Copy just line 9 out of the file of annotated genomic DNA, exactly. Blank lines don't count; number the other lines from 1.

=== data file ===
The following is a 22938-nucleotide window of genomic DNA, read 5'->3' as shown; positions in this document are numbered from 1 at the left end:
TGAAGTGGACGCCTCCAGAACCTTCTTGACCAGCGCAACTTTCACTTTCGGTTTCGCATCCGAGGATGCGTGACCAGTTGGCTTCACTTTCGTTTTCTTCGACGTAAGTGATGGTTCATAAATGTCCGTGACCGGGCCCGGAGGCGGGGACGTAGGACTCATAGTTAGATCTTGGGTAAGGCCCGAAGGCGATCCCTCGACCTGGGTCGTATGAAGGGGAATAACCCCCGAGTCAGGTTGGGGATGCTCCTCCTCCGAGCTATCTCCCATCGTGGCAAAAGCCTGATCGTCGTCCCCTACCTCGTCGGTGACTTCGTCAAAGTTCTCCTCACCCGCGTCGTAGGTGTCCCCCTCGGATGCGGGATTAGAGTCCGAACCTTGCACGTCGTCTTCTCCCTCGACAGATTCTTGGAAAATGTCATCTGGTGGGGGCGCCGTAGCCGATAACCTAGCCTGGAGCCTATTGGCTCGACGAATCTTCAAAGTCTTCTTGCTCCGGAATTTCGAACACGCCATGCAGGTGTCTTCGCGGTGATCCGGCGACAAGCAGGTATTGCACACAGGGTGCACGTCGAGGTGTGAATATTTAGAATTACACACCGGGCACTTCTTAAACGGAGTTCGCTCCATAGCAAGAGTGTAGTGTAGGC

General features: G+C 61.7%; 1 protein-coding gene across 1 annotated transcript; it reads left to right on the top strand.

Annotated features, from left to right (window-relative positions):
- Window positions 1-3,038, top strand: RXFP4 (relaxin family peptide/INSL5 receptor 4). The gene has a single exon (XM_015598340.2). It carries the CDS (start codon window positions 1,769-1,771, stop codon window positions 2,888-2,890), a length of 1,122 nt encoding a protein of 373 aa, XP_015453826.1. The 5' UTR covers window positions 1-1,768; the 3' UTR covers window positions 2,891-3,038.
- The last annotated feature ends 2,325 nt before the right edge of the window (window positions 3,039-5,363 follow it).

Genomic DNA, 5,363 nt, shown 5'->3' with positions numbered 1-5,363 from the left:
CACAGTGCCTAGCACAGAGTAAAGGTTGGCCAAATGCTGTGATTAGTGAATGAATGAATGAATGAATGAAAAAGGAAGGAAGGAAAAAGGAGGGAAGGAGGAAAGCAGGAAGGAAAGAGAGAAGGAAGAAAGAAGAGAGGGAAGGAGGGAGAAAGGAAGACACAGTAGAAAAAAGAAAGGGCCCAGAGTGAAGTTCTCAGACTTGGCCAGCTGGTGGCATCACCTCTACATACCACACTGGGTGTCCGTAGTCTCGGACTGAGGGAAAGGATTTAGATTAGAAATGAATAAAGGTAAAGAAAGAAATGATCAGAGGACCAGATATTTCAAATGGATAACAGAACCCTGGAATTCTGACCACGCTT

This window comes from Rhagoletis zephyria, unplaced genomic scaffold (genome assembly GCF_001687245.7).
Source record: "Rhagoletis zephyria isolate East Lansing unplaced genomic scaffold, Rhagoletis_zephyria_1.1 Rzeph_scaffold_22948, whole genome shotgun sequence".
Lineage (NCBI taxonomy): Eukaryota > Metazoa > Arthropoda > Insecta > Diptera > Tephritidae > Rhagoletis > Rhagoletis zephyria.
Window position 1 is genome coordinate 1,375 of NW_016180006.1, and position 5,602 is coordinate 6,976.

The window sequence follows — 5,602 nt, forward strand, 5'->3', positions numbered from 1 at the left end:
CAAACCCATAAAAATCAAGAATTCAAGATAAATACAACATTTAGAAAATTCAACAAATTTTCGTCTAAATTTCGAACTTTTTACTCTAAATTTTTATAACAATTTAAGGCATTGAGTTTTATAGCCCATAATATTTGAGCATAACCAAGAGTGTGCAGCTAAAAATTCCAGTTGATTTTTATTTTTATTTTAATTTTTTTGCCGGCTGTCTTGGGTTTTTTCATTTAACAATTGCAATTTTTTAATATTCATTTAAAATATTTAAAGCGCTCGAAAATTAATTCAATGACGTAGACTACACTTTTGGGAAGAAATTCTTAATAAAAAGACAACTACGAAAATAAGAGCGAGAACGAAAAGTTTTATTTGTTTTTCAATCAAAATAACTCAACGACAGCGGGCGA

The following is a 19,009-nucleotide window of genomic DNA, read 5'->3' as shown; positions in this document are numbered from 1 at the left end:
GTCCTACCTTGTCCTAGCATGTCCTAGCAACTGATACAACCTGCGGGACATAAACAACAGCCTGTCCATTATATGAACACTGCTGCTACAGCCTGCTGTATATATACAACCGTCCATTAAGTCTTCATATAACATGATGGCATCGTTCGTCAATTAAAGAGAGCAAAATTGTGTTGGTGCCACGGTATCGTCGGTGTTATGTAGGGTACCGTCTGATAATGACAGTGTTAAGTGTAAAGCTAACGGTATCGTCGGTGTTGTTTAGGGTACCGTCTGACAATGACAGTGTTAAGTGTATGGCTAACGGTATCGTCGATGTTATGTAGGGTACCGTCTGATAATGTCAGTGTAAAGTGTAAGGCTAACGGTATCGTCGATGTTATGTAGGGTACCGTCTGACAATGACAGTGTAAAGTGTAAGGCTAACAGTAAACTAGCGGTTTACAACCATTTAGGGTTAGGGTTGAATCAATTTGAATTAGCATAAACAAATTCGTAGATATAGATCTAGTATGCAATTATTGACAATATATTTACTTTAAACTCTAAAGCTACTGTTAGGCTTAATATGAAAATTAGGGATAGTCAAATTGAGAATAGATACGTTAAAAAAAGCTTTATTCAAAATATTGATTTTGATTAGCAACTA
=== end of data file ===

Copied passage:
This window comes from Rhagoletis zephyria, unplaced genomic scaffold (genome assembly GCF_001687245.7).